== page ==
Activity rhythms and use of nest boxes of juvenile mink in seminatural group housing

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Abstract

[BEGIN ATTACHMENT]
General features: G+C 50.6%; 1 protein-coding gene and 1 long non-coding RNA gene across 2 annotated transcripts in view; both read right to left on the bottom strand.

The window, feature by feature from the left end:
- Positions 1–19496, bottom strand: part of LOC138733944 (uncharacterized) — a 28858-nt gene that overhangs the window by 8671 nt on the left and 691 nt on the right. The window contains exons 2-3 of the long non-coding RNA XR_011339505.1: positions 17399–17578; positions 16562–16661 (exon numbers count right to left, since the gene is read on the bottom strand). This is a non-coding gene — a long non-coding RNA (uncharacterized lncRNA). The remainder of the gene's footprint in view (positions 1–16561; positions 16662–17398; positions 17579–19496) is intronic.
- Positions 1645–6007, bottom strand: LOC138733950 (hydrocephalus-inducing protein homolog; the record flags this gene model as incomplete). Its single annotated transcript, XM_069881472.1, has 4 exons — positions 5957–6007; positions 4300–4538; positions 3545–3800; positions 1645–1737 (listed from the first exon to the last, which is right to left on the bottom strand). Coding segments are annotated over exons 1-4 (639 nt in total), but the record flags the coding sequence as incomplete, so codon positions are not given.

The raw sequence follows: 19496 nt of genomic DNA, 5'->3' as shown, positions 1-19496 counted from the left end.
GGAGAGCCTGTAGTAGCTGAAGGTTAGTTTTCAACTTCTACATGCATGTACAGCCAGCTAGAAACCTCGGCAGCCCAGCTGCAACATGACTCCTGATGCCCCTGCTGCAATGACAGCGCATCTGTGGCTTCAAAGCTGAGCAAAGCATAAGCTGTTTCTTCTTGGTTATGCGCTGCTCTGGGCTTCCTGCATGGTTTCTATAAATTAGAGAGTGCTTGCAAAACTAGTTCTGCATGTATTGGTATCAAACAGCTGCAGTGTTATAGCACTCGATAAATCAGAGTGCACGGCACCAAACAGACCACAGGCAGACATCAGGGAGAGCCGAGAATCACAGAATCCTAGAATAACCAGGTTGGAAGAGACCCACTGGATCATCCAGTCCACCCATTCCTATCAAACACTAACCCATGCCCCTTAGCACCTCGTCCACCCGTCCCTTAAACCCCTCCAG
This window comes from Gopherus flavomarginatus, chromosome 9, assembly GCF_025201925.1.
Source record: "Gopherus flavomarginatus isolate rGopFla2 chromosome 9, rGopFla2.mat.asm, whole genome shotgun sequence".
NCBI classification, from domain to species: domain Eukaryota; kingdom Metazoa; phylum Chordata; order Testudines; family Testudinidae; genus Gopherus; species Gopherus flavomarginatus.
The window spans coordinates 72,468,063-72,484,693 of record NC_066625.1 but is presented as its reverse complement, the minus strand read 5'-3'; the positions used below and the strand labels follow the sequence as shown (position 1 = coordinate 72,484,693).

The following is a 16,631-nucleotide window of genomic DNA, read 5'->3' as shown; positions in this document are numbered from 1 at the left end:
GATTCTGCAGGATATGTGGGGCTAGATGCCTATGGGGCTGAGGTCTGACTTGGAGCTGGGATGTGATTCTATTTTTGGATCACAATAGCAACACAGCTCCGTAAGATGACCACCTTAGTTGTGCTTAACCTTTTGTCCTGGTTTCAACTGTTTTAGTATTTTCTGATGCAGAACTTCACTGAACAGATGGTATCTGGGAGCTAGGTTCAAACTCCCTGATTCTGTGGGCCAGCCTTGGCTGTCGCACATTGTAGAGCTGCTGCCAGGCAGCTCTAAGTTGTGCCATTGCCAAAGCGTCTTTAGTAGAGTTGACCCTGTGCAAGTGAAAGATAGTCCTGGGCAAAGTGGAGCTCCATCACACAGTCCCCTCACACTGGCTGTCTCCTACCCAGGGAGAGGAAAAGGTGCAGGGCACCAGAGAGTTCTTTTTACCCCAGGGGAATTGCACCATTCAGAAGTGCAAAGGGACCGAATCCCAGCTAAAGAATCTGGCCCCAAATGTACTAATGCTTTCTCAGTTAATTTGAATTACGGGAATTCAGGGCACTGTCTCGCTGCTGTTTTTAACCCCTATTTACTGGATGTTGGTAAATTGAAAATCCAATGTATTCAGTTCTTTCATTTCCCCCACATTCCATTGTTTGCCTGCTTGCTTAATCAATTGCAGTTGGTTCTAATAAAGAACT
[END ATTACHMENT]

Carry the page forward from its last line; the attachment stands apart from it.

The aim of this study was to investigate the activity patterns of American mink (Neovison vison). Twenty mink from a commercial mink farm were housed in a free-range enclosure (290 m2) at the age of 13 weeks. In the enclosure, the mink were offered 20 nest boxes (animal-to-nest-box ratio: 1:1), food ad libitum, and 3 kinds of water basins. The activity rhythms and the use of the nest boxes were assessed by an automatic registration device that recorded the amount of time spent inside or outside the nest box or in the entrance tunnel for each individual mink over a period of 18 weeks between July and December. In addition to analyzing the mink's daily and seasonal activity patterns, we sought to detect any social preferences or preferences for individual nest boxes. Results showed that the mink had crepuscular activity patterns with 2 activity peaks during dusk and dawn and that the former shifted when the daylight period shortened. Throughout the experiment, the activity time spent outside the nest boxes declined with increasing age and decreasing ambient temperature. In addition, the mink showed a preference for nest boxes that faced the feeding lots and not the water basins. During sleep and rest periods, the mink spent high amounts of time using the nest boxes in company. Furthermore, the mink structured their own habitat by using certain nest boxes for sleeping and others as latrine boxes. Small differences between male and female mink existed in their activity (i.e., time spent inside or outside nest boxes) but not in their preference for certain nest boxes or other individuals. Based on our results, any environmental enrichment item should be presented all day long, so each mink has the opportunity to use them individually during their main activity times mostly at dusk and dawn, and their daily handling should be adjusted to this rhythm. A mink-to-nest-box ratio of 1:1 does not seem necessary as juvenile mink often slept in groups of 2 or more animals in 1 nest box. Furthermore, the animals should be given the opportunity to distinguish between a sleeping and a latrine area.

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